© 2024 Louisville Public Media

Public Files:
89.3 WFPL · 90.5 WUOL-FM · 91.9 WFPK

For assistance accessing our public files, please contact info@lpm.org or call 502-814-6500
89.3 WFPL News | 90.5 WUOL Classical 91.9 WFPK Music | KyCIR Investigations
Play Live Radio
Next Up:
0:00 0:00
Available On Air Stations
Stream: News Music Classical

Representative Plans Pseudoephedrine Bill With Narrower Scope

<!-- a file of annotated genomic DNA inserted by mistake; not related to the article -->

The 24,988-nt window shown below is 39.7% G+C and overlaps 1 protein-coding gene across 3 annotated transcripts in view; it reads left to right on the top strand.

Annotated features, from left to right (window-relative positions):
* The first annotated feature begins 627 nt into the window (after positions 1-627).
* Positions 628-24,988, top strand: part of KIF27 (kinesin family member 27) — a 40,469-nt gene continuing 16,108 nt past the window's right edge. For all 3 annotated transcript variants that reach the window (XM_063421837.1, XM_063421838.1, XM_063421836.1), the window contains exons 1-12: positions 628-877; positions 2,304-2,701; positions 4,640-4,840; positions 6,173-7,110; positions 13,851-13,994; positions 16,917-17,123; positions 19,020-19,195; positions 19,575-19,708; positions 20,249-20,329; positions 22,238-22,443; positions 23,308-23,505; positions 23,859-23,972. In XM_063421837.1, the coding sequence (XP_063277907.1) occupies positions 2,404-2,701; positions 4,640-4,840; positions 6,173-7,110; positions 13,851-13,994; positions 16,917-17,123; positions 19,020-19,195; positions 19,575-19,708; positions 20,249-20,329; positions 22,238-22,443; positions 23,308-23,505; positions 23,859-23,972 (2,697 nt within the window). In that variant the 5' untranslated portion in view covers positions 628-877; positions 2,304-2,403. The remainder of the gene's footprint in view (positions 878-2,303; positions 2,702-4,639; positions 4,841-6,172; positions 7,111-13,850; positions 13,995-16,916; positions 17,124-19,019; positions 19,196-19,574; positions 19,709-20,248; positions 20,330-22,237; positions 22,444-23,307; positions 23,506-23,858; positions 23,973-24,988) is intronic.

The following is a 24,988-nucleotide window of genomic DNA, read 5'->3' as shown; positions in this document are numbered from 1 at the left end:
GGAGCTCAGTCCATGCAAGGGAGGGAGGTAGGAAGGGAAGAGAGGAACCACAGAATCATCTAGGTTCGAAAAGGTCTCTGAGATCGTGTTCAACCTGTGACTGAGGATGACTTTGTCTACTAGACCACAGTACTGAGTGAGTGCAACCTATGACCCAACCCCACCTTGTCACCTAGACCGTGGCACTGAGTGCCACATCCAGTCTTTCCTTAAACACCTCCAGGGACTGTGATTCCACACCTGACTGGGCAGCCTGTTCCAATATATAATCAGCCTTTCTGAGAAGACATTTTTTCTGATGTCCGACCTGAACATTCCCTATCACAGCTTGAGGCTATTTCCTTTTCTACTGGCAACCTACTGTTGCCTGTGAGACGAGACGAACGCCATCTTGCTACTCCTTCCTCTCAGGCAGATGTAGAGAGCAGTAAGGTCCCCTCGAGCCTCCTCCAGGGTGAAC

by Rose Krzton-Presson, Kentucky Public RadioThe Kentucky General Assembly reconvenes tomorrow and Representative Brent Yonts, D-15, is poised to reignite the debate over how best to fight meth.Yonts has pre-filed a bill to restrict the sale of certain cold medicines to convicts, in hopes it will prevent them from using the medicine to make meth. Many over-the-counter medicines contain pseudoephedrine (PSE), which is essential to meth manufacturing. Yonts's proposal would require anyone convicted of a meth-related crime to have a prescription in order to buy medicines that contain PSE.It's a scaled-down version of laws in Oregon and Mississippi that require anyone buying PSE to have a prescription. The states claim the measures have significantly curtailed meth manufacturing, but Yonts says they're too restrictive.“On Saturday night when their kids have the sniffles all of a sudden, [parents] can’t get it without going to the doctor, paying a co-pay, paying a deductible, then having to go wait in a pharmacy line," he says.A bill similar to those in Oregon and Mississippi failed in the General Assembly last year.